3 ETFs That Will Reduce Your Banking Sector Exposure

  • Editor's Pick
  • At a time when stress in the financial sector continues to persist, investors are looking to avoid exposure to banks.
  • While it is tough to pick out ETFs or any funds that have absolutely no exposure to banks, it isn't impossible.
  • Here are three ETFs that offer an opportunity to avoid financials completely or significantly reduce exposure while investing.

It is no secret that banks have been struggling of late. On Friday, shares of Deutsche Bank (ETR: DBKGn ) tumbled as the German bank's credit default swaps (CDS) jumped from 142p to 173p on Thursday night.

CDSs are financial derivatives that hedge the risk of default on a financial asset and are considered a reliable indicator of a company's creditworthiness.

Other banks with high exposure to corporate loans also fell, such as Commerzbank (ETR: CBKG ) and Societe Generale (EPA: SOGN ).

Deutsche Bank has been in the spotlight for some time, much like Credit Suisse (SIX: CSGN ). It has gone through several restructurings and leadership changes to get back on solid footing, but so far, none of these efforts have worked.

Meanwhile, the Stoxx 600 Banks index (which does not include Credit Suisse or UBS (NYSE: UBS )) had one of its most volatile weeks of the year last week. It has fallen 18.3% in the month so far.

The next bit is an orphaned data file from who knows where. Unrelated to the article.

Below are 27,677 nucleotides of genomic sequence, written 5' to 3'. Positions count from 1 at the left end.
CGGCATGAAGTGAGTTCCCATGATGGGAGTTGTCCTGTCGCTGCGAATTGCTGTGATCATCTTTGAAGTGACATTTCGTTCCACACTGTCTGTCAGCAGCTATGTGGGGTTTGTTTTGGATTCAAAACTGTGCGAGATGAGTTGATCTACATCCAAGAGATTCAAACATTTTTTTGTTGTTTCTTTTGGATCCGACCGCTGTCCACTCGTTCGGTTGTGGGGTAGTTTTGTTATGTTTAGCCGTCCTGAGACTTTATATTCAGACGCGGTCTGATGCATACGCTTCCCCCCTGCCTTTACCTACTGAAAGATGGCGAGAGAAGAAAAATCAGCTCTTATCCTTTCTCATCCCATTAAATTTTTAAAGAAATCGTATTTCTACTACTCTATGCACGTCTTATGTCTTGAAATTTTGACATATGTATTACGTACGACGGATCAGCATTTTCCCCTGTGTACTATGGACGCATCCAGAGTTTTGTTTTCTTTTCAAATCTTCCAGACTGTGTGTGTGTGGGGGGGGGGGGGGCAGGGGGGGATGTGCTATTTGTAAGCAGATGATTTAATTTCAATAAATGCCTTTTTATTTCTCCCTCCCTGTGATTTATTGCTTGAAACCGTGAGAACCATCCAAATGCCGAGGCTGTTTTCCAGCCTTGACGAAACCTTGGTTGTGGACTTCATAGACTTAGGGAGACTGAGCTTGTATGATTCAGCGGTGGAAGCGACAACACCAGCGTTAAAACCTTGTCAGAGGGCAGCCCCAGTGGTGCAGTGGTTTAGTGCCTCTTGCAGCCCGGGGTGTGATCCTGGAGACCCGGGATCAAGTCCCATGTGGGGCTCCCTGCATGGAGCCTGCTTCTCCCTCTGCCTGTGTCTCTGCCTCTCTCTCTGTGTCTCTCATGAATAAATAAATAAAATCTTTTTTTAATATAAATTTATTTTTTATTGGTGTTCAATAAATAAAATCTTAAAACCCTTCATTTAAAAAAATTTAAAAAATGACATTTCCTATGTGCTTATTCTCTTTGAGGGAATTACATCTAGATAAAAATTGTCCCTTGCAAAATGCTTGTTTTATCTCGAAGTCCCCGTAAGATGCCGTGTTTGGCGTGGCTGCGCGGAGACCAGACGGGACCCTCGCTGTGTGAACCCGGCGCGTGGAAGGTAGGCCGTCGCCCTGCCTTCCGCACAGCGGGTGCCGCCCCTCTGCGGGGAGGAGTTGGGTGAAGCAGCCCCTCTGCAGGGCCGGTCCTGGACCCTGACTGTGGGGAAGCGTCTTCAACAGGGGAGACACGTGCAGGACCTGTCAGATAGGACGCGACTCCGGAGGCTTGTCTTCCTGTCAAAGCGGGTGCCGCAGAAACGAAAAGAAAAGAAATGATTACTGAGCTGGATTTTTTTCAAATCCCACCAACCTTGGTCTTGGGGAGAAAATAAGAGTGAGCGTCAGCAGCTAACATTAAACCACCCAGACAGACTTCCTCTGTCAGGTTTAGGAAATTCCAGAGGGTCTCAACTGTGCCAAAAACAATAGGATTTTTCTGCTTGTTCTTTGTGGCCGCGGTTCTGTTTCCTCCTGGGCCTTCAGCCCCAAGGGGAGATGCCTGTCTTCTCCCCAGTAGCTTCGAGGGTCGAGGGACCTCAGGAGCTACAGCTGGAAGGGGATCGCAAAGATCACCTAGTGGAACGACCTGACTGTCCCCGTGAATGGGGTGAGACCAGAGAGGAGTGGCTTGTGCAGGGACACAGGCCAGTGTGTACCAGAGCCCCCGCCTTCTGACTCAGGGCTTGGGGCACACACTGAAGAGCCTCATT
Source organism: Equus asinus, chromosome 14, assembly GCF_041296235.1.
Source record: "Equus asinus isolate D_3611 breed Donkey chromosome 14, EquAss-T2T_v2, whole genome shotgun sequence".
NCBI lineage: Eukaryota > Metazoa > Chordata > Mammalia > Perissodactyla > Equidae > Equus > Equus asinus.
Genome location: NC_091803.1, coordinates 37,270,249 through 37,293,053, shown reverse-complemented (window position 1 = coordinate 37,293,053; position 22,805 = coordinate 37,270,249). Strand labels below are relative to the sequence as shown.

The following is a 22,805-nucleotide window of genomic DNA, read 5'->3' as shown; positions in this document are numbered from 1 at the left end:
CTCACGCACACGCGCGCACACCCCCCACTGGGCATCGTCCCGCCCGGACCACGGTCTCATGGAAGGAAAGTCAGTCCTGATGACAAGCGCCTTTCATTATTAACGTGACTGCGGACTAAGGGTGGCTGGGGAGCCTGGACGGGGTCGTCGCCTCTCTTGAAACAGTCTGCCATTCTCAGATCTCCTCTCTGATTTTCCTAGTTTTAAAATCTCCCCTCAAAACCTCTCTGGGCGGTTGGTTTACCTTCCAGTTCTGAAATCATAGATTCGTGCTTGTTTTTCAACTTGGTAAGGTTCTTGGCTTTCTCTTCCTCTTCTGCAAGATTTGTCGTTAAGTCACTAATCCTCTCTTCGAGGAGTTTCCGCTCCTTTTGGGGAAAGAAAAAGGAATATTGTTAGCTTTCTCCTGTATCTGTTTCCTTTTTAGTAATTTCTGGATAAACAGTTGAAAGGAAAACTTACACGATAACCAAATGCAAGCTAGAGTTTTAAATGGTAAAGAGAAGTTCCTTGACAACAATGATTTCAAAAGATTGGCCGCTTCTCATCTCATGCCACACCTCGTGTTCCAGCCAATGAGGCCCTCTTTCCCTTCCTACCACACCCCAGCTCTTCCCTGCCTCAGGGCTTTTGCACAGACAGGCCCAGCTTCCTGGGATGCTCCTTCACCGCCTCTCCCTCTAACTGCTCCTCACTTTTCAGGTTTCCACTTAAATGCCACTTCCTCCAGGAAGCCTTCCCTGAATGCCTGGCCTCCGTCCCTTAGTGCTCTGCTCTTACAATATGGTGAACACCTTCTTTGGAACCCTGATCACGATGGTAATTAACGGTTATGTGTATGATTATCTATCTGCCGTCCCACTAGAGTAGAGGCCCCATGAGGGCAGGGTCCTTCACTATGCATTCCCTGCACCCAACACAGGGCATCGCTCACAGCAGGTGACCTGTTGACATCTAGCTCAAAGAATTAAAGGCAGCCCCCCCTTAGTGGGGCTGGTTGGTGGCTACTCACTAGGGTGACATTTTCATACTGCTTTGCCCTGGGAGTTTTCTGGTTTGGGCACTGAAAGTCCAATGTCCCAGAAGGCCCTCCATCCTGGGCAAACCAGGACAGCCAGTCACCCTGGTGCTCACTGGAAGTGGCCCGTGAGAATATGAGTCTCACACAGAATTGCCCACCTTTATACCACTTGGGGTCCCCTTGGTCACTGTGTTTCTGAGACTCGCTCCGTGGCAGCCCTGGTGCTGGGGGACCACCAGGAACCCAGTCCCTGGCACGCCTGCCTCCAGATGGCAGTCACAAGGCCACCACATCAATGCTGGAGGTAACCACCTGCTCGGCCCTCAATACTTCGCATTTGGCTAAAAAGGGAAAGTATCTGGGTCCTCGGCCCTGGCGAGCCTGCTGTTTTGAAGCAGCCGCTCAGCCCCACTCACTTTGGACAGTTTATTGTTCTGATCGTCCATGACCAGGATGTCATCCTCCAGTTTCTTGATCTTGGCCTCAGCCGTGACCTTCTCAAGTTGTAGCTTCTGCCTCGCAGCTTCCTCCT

Stoxx 600 Banks Daily Chart

But, attempts are being made to convey a unified message of reassurance to avoid capital flight and panic selling. Treasury Secretary Janet Yellen convened market regulators on Friday to coordinate a joint response to the banking crisis.

After the meeting, the official message was that although some institutions are under pressure, the US banking system remains strong.

And this does not stop there. Yellen opened the door for the government to guarantee uninsured deposits (above $250,000) in future bankruptcies, something the Fed chair also supports.

In reality, however, such a guarantee would not be applied across the board in the future but only when necessary.

In contrast to the 2008 crisis, the authorities are better equipped to deal with stress in the financial system today, and the largest banks are stronger than they were then.

Back then, banks were more leveraged, and regulators had much less experience dealing with systemic stress.

Meanwhile, Warren Buffett is said to have had discussions with senior officials in the Biden administration about what happened to the banking sector. This has led to speculation about whether he plans to invest in the sector.

This isn't farfetched, as Buffett tends to invest when banks are under stress. He did so with Bank of America (NYSE: BAC ) in the summer of 2011 when everyone was worried that the bank was going to run out of money after losing out on various lawsuits.

Bank of America Peer Comparison

Source: Investing Pro

And earlier, in the summer of 2008, he invested in Goldman Sachs (NYSE: GS ) at the height of the global financial crisis.

Goldman Sachs Financials